In his early days on the Hill, Scheer earned a reputation as a self-admitted hyperpartisan. As he aged, he mellowed, and built alliances across the floor, something that would prove crucial for his next major move. In 2006, Scheer became one of three deputies under long-time Liberal Speaker Peter Milliken, a post he held for the next five years. When Milliken retired in 2011, Scheer went for the top job.

Devolin was one of several candidates with far more political experience to oppose Scheer in that race. Like the rest, he lost.

The Speaker of the House is elected by sitting members of parliament in a series of secret ballots. The winner traditionally comes from the ruling party, but to get the job, candidates often need support from both sides of the aisle.

“I don’t think I appreciated how thoroughly Andrew had mapped it out in his head ahead of time,” said Devolin, who now teaches political science in South Korea. “Looking back, it was clearer to me that he had clearly figured out how the system worked.”

Devolin believes Scheer used those same skills to capture the leadership. “It did not surprise me that he had a well thought out strategy, and the strategy (was) simple: get enough votes on the first ballot to be in the top two or three and then be everyone’s second choice,” he said.

Indeed, in a race dominated by controversial gambits and candidates, Scheer stayed under the radar. He accumulated allies without pissing anybody off and in the end did just enough to beat Bernier on the final ballot.

“Andrew actually understood what it meant to be a candidate,” said Burke, who joined the Scheer campaign after leaving Bernier’s team last year. “He didn’t try to second guess the decisions of the people he hired to run the campaign.”

Scheer won Burke over with a personal appeal during a long face-to-face meeting last spring. “I expected to have a 15-minute chat with him,” she said. “It ended up being …probably an hour and 15 minutes.”

She left that meeting struck by his talents as a listener, something she says she saw over and over again on the campaign. “He would personally go out to church basements, small events in ridings, big events in riding, wherever he needed to be to talk to people personally,” she said. “And he could win them over.”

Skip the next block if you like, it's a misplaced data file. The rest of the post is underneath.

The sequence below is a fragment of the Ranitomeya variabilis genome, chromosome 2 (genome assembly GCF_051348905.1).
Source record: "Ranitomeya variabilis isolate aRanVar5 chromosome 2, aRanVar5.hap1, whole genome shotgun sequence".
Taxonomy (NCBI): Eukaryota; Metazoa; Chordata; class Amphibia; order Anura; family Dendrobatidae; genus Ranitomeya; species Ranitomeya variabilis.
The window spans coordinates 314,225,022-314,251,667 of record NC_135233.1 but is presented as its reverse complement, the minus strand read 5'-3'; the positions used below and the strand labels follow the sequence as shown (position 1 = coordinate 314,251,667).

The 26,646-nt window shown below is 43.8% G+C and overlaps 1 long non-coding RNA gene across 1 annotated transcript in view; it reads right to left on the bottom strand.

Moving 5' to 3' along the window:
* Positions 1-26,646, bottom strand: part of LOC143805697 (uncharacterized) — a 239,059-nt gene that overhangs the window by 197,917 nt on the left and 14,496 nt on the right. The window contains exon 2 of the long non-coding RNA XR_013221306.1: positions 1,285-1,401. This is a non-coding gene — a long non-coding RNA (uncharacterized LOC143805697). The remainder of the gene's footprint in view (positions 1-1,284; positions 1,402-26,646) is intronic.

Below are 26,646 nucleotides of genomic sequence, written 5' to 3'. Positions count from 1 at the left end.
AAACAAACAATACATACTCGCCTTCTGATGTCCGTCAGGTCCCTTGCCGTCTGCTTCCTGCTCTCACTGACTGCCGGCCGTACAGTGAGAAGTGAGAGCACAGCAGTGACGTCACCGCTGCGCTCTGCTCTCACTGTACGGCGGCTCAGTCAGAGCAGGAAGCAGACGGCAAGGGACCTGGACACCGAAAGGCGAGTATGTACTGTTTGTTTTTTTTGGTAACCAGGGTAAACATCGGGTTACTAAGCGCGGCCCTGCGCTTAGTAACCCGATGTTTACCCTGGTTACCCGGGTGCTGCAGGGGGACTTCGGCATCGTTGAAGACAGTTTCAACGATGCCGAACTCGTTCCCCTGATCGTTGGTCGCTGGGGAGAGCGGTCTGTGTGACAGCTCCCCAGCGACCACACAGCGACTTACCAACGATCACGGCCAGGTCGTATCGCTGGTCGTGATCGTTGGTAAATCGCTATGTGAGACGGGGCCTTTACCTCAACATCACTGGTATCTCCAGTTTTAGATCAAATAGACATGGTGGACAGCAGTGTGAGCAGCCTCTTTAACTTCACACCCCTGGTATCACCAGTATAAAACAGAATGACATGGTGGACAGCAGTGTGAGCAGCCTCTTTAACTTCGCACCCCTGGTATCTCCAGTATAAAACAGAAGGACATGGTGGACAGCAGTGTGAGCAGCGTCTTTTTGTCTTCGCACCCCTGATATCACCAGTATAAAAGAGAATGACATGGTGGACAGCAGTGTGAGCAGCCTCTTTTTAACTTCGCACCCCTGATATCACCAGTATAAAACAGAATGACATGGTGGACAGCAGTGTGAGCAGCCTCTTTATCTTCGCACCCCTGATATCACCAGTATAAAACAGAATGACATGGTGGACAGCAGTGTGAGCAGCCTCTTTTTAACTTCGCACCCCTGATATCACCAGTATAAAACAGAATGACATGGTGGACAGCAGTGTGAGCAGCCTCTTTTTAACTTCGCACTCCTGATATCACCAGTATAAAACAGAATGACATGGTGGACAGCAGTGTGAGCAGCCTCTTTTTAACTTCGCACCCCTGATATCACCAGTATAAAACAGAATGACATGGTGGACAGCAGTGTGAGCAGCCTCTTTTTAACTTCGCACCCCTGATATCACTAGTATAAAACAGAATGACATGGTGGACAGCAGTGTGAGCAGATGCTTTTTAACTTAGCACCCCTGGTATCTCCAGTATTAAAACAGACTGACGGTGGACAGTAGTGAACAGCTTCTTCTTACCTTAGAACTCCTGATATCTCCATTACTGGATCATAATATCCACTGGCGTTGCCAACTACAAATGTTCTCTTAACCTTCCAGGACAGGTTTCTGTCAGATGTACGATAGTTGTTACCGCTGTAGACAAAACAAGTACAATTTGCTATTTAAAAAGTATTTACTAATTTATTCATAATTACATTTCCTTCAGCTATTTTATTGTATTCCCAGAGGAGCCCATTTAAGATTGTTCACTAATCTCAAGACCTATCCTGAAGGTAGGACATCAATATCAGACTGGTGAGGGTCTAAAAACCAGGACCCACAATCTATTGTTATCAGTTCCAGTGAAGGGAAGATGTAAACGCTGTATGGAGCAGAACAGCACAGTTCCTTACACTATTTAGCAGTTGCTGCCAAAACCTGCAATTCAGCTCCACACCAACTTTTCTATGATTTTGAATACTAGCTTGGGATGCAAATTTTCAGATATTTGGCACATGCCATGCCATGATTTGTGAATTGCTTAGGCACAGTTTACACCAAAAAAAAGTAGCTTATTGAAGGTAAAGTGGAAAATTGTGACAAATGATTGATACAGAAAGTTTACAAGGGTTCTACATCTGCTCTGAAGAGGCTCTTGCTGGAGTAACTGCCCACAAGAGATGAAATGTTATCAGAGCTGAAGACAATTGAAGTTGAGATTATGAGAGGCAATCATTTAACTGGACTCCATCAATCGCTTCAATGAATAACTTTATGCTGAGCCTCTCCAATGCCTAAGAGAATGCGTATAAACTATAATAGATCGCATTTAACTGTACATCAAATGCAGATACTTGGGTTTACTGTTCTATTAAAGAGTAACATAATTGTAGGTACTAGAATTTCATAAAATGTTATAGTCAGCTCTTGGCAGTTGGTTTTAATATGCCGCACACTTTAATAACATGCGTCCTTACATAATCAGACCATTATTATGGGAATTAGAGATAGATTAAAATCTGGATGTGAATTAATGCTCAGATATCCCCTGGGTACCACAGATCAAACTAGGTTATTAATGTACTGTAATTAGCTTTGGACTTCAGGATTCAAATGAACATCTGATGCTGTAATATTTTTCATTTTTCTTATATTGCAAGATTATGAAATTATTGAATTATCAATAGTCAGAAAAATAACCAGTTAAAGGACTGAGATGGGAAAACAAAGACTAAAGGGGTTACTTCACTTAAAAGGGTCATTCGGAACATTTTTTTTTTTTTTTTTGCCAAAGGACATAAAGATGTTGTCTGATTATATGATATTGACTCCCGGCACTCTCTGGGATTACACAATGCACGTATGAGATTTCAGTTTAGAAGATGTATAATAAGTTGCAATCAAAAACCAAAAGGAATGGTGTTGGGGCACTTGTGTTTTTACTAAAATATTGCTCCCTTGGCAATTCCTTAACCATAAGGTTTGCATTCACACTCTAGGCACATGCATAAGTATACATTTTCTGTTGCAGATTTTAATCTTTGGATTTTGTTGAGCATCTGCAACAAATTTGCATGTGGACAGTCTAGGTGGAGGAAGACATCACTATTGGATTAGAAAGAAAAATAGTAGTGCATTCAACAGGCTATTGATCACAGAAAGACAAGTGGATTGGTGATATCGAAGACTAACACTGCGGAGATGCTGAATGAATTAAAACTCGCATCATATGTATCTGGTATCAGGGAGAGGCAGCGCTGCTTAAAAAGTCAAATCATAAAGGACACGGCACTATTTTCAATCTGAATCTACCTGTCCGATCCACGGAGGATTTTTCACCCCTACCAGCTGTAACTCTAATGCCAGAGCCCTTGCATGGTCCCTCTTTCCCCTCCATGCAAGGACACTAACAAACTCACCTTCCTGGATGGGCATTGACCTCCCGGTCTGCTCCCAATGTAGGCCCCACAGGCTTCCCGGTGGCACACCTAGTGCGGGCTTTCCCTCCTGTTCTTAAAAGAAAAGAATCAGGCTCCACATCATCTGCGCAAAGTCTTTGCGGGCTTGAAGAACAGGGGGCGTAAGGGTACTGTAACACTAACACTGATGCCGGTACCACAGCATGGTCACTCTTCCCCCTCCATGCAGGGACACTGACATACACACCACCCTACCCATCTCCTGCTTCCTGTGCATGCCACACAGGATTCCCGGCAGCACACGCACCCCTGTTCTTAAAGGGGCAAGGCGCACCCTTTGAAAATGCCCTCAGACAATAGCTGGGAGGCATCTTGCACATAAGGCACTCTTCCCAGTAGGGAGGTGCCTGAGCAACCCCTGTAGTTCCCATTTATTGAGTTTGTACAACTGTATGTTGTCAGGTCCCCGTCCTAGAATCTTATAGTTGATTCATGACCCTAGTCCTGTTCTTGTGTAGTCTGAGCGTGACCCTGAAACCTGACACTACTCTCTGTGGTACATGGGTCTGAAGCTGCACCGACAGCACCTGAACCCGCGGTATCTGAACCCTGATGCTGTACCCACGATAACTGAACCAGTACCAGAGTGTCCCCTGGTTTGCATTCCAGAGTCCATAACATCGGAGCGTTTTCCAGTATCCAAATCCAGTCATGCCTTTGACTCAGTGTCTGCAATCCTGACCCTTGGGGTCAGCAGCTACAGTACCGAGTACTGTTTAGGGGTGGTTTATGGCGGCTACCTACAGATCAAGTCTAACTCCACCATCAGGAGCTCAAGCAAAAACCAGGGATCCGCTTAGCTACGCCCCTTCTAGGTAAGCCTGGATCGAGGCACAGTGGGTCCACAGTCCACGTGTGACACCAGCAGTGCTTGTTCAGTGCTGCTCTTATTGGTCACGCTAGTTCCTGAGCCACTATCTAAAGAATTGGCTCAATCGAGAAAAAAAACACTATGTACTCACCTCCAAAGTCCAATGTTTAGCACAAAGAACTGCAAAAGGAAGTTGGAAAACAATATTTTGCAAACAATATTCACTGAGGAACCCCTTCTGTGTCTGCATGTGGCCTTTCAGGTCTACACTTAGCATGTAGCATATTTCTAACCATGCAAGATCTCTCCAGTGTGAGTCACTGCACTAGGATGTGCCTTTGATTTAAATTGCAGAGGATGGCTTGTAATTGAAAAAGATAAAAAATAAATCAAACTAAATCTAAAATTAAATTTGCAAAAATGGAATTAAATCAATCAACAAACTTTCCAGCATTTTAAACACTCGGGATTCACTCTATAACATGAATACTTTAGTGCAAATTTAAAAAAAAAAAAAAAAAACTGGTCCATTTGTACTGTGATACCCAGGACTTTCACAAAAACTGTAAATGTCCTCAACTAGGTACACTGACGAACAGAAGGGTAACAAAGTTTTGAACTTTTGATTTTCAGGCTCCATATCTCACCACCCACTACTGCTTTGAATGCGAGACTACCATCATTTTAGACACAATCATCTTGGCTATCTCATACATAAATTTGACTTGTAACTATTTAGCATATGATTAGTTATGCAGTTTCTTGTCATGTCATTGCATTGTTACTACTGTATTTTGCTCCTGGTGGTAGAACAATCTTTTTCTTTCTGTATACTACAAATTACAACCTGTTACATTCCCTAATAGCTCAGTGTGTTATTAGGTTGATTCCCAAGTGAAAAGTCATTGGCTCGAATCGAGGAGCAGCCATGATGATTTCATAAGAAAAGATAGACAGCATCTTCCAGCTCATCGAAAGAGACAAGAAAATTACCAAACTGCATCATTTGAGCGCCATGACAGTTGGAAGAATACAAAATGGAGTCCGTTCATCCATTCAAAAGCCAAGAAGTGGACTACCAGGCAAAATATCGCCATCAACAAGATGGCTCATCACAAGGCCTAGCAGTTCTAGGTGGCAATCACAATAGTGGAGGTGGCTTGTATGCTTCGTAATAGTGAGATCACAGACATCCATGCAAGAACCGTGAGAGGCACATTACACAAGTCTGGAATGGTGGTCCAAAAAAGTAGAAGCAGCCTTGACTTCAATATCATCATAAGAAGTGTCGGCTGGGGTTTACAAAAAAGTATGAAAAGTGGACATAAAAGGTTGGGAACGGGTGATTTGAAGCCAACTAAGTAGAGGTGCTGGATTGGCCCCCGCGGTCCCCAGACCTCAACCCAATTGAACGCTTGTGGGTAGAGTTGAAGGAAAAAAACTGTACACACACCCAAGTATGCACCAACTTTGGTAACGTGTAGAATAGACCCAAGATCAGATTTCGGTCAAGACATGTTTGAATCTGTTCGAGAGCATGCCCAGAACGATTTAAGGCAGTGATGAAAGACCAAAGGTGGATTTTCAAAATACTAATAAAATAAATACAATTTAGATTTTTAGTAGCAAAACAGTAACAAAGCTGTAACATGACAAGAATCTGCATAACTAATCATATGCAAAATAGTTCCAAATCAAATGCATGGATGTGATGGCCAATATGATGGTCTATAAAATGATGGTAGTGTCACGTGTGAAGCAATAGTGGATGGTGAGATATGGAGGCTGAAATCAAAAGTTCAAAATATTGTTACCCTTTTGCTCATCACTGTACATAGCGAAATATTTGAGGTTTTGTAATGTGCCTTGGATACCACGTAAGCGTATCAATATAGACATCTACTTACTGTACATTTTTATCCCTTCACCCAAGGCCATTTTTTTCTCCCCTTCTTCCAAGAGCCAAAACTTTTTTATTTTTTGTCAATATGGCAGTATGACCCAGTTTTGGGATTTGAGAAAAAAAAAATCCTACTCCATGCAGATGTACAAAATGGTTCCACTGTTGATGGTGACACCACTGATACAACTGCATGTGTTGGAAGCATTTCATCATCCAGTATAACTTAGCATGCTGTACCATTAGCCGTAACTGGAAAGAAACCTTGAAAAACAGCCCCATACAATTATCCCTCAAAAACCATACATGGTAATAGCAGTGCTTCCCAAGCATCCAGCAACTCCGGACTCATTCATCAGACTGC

The question for Scheer now is whether he can translate those skills, for brokerage and one-on-one campaigning, into a national race against a man who is, for better or worse, a global celebrity. Nanos, for one, doesn’t think it’s an impossible task. “He represents a stark contrast to Justin Trudeau not just in terms of policy but in terms of tone and style,” Nanos said.

What’s more, the Liberal lead was built against two parties that haven’t had permanent leaders in more than a year. A resurgent NDP and a steady hand from Scheer could be enough to upend everyone’s expectations, Nanos believes. “I think that there’s a significant chance that the Liberals could get squeezed in the next election,” he said.

For MacDougall several things would have to go right for Scheer to pull off another upset. He needs to strike the right tone — positive but confrontational. He needs the right policy environment, and he needs Trudeau to stumble.

“I think he’s smart enough to do it,” MacDougall said. “So let’s see.”

killer kane
06-14-2017, 08:56 AM
Add to that the press blindly kowtowing to blinky the wonder lieb, Canada's worsening financial situation, Sheer could sneak up the middle relatively unscathed by msm attacks and dust the scum liebs next election.

Butters Stotch
06-15-2017, 01:43 PM
The 2019 election hinges on the NDP leadership race, if Nikki Ashton wins she will have no trouble stealing votes from the Liberals and they will have no hope of another majority.